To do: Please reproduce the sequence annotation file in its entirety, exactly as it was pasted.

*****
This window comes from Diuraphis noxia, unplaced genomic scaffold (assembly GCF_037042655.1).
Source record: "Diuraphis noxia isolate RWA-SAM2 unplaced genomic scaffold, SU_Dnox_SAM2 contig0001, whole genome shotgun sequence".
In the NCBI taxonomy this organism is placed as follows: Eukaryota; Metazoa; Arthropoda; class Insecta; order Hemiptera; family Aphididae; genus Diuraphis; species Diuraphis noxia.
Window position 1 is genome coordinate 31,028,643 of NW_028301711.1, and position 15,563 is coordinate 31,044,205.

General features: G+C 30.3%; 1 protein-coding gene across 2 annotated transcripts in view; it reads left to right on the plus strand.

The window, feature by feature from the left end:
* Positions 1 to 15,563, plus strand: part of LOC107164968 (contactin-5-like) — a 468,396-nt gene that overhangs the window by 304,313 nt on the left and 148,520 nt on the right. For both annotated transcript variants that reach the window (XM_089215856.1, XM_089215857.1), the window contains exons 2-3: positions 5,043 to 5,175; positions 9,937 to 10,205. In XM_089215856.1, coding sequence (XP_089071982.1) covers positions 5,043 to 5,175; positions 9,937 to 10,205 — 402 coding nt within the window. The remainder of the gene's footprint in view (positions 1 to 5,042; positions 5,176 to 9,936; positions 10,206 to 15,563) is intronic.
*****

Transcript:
This window comes from Diuraphis noxia, unplaced genomic scaffold (assembly GCF_037042655.1).
Source record: "Diuraphis noxia isolate RWA-SAM2 unplaced genomic scaffold, SU_Dnox_SAM2 contig0001, whole genome shotgun sequence".
In the NCBI taxonomy this organism is placed as follows: Eukaryota; Metazoa; Arthropoda; class Insecta; order Hemiptera; family Aphididae; genus Diuraphis; species Diuraphis noxia.
Window position 1 is genome coordinate 31,028,643 of NW_028301711.1, and position 15,563 is coordinate 31,044,205.

General features: G+C 30.3%; 1 protein-coding gene across 2 annotated transcripts in view; it reads left to right on the plus strand.

The window, feature by feature from the left end:
* Positions 1 to 15,563, plus strand: part of LOC107164968 (contactin-5-like) — a 468,396-nt gene that overhangs the window by 304,313 nt on the left and 148,520 nt on the right. For both annotated transcript variants that reach the window (XM_089215856.1, XM_089215857.1), the window contains exons 2-3: positions 5,043 to 5,175; positions 9,937 to 10,205. In XM_089215856.1, coding sequence (XP_089071982.1) covers positions 5,043 to 5,175; positions 9,937 to 10,205 — 402 coding nt within the window. The remainder of the gene's footprint in view (positions 1 to 5,042; positions 5,176 to 9,936; positions 10,206 to 15,563) is intronic.